My husband recently pointed me to an interview with Rory Sutherland and the following video of his TED Talk.

Similar to Predictably Irrational and Nudge, Sutherland's view is that people don't make decisions on pure economic value alone.  Intangible value plays a large role, although many are loathe to admit it.

"There is a basic view that real value involves making things, involves labor.  It involves engineering.  It involves limited raw materials.  And that what we add on top is kind of false.  It's a fake version and there is a reason for some suspicion and uncertainty about it." [Quote transcribed from the video.]

Sutherland believes that 1) all value is relative, subjective, and 2) persuasion is better than compulsion.

"…how many problems of life can be solved by actually tinkering with perception rather than that tedious, hardworking, and messy business of actually trying to change reality."

While his extreme (and tongue-in-cheek) example of "placebo education" may seem dangerous and General Mill's approach to selling Shreddies (a cereal sold in Canada) may seem ridiculous, there is an element of value here – and some plain common sense.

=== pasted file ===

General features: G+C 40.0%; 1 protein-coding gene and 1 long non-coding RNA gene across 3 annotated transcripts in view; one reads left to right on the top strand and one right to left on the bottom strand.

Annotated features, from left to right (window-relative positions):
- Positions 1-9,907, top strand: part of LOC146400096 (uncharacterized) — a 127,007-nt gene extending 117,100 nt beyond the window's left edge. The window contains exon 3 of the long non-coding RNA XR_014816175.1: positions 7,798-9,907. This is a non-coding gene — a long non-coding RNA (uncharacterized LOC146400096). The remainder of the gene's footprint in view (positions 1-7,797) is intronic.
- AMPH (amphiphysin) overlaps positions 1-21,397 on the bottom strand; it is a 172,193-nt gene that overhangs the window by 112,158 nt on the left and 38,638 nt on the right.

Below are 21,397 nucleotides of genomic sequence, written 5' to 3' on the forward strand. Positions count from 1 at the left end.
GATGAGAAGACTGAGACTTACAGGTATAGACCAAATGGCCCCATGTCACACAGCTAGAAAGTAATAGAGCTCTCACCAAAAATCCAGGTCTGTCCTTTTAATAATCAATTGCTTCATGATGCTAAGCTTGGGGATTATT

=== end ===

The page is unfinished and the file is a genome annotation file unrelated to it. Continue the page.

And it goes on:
"It's not that marketing-driven or advertising-led solutions can solve
everything. That's absolutely not true. What seems strange to me,
though, is that people don't at least try them first. Instead,
governments try to solve their problems by compulsion. My view is that
we should try and solve the problem by persuasion, and if that fails we
can try compulsion or harder-level nudging."

It's worth the 16+ minutes to watch the video.  His examples are both brilliant and incredibly entertaining.

(Kent Anderson, from the Scholarly Kitchen, also wrote about this in his post Can the Creativity of Social Persuasion Cure "Corporate Asperger's Syndrome"?)

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